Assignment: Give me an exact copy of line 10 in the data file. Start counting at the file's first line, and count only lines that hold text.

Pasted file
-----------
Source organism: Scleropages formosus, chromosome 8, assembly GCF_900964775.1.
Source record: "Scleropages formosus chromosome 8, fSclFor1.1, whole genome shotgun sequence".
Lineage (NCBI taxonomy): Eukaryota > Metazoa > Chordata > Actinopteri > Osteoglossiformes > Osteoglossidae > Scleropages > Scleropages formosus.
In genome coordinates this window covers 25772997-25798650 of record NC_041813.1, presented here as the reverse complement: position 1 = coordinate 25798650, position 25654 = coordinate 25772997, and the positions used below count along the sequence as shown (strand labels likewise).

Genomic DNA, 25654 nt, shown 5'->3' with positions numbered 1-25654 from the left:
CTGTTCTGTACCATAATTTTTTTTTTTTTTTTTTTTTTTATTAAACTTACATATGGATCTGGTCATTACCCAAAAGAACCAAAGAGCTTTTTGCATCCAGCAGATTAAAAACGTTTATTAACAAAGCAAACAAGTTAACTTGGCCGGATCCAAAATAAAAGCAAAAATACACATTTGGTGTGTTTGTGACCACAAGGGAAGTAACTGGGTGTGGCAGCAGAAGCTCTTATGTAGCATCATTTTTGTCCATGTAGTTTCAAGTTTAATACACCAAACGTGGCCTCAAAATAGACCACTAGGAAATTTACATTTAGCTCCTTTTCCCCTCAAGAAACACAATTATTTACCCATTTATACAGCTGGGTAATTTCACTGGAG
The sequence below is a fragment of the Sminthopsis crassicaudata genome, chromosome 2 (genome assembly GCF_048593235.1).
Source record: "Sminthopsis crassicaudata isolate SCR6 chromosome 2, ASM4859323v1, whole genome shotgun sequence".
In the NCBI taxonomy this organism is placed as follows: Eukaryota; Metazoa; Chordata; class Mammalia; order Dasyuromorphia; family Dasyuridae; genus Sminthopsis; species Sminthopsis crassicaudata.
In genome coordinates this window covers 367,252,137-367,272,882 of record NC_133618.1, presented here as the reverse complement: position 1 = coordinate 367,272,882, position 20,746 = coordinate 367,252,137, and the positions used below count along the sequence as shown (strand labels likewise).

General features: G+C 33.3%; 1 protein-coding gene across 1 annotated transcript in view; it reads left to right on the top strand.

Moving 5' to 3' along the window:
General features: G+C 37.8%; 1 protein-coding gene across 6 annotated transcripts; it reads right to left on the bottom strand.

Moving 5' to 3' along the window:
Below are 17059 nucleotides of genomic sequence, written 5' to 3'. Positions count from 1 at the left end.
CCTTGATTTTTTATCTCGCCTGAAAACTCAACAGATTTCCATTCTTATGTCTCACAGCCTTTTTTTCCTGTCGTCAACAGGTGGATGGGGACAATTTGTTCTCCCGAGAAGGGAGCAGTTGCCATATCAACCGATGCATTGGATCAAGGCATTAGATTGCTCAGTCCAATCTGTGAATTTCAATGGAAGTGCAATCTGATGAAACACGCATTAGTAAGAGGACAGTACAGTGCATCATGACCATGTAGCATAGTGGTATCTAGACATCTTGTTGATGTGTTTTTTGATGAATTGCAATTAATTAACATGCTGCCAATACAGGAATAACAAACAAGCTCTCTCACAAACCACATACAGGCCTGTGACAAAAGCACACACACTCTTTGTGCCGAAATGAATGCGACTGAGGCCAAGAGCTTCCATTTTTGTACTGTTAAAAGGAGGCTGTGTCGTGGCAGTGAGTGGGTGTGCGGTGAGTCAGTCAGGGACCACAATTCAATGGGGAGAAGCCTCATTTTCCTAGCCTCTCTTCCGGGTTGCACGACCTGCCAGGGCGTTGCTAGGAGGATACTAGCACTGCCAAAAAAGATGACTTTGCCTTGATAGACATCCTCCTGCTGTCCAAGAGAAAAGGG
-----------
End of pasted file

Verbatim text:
In genome coordinates this window covers 367,252,137-367,272,882 of record NC_133618.1, presented here as the reverse complement: position 1 = coordinate 367,272,882, position 20,746 = coordinate 367,252,137, and the positions used below count along the sequence as shown (strand labels likewise).